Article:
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Planescape: Torment

by Shadow Catboy

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Original Thread: Let's Play... Planescape: Torment! [56k mazed]

If you liked this LP, you might also like Shining Force by Random Hajile, Earthbound by Travis343 and Final Fantasy II by Gabriel Pope

Introduction

When the Infinity Engine first came out the gaming community saw yet another rebirth of the RPG. It not only brought the Dungeons and Dragons ruleset back into the foreground, but it also provided a more open-ended style of gameplay that previous cRPG systems tended to lack. The mechanics were intuitive, the battle tactics were interesting, the plots were great, and the worlds were pretty open-ended. Sure you'd screw yourself over if you DID go on a wild rampage slaughtering all civilians in sight, but it was just nice to have that option.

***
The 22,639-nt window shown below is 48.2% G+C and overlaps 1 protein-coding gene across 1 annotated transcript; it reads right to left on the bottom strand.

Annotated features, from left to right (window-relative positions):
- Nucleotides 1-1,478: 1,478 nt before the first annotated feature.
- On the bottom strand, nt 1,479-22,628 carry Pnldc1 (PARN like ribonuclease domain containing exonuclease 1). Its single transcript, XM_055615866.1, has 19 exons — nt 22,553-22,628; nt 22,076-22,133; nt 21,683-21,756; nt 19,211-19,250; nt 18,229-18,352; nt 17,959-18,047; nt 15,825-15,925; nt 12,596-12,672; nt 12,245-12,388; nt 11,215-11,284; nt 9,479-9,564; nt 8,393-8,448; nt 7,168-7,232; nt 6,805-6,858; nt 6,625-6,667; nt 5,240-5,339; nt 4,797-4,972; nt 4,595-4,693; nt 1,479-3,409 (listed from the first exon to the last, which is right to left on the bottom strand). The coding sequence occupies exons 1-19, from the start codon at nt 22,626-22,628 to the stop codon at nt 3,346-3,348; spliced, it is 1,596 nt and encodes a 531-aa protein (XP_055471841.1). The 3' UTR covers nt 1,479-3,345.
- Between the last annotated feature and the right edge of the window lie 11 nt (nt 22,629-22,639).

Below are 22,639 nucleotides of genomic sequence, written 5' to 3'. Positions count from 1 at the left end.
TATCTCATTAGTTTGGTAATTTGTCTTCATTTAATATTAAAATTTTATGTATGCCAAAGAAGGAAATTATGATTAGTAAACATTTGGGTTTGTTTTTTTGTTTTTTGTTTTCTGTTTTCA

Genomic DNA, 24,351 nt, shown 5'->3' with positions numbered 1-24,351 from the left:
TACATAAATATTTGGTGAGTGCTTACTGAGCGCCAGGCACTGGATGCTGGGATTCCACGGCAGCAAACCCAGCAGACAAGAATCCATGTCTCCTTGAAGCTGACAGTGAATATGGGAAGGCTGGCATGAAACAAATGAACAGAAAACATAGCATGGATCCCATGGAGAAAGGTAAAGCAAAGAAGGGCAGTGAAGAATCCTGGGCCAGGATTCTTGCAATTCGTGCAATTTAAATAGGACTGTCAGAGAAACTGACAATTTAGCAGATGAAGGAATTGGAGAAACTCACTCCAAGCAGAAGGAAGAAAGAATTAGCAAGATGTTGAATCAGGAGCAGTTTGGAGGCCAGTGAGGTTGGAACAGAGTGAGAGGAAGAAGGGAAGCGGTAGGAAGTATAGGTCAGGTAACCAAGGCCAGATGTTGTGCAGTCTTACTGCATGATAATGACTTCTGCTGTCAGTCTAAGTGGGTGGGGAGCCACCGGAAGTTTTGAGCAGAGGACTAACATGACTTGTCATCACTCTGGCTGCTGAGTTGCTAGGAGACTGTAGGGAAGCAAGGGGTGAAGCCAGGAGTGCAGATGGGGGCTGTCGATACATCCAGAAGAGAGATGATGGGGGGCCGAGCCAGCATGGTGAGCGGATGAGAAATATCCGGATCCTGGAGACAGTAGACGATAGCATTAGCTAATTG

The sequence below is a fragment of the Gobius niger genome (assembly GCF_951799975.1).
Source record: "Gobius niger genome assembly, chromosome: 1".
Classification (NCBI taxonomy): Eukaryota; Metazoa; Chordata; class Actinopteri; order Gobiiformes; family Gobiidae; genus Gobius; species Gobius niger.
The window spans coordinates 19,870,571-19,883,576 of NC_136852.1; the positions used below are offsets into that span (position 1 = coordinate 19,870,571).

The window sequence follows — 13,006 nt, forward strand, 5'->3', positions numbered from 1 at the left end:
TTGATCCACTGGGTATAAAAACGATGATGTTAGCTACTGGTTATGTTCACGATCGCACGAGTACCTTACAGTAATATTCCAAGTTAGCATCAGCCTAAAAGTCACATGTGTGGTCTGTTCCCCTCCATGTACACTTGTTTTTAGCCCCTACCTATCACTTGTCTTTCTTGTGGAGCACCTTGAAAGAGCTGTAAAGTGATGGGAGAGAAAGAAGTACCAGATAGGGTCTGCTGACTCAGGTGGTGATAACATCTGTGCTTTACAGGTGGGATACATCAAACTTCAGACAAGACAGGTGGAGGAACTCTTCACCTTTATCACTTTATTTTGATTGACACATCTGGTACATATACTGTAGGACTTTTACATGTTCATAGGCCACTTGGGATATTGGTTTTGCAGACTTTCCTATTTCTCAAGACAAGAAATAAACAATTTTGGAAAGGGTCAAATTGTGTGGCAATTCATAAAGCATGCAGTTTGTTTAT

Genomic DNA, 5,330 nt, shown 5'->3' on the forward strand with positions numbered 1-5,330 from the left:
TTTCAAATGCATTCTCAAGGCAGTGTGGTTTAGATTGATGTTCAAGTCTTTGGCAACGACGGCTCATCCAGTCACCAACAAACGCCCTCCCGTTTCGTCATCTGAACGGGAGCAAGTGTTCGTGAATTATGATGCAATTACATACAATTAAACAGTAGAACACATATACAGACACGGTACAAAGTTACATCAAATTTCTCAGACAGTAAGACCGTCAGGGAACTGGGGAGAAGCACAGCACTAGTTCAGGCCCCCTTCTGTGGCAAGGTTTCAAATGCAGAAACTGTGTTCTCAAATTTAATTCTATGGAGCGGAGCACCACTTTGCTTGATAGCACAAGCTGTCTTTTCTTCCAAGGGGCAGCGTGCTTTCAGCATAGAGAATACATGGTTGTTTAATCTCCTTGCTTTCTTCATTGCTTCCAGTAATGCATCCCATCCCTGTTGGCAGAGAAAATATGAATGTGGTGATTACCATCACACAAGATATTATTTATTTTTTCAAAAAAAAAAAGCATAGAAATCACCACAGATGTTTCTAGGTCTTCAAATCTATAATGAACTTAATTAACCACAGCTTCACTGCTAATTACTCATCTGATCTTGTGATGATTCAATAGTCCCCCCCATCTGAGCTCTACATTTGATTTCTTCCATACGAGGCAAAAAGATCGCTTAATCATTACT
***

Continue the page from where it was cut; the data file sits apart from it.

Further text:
Enter Planescape: Torment. Long considered to be one of the most bizarre and fascinating of campaign worlds in D&D, Planescape was also one which was enormously difficult to play through by virtue of its immensely complex world, its myriad of supplements, species, classes, and Factions. Very few DMs would touch that with a ten-foot pole, but plenty longingly flipped through the pages of the campaign manuals for ideas, or simply to admire Tony Diterlizzi's iconic art.

The production of an Infinity Engine game based in the Planescape setting was a pretty bold decision, given that the project would be huge and that the esoteric setting was in danger of alienating the target audience. Yet the allure of it was in its potential expansiveness and its ability to explore avenues that run against the generic grain of medieval swords-and-sorcery.

Unfortunately due to a combination of poor advertising, clunky combat mechanics, and its text-heavy nature putting off some gamers, PST simply didn't sell well. Despite this, it rapidly grew into a cult classic and is often considered one of the best story-driven RPGs out there.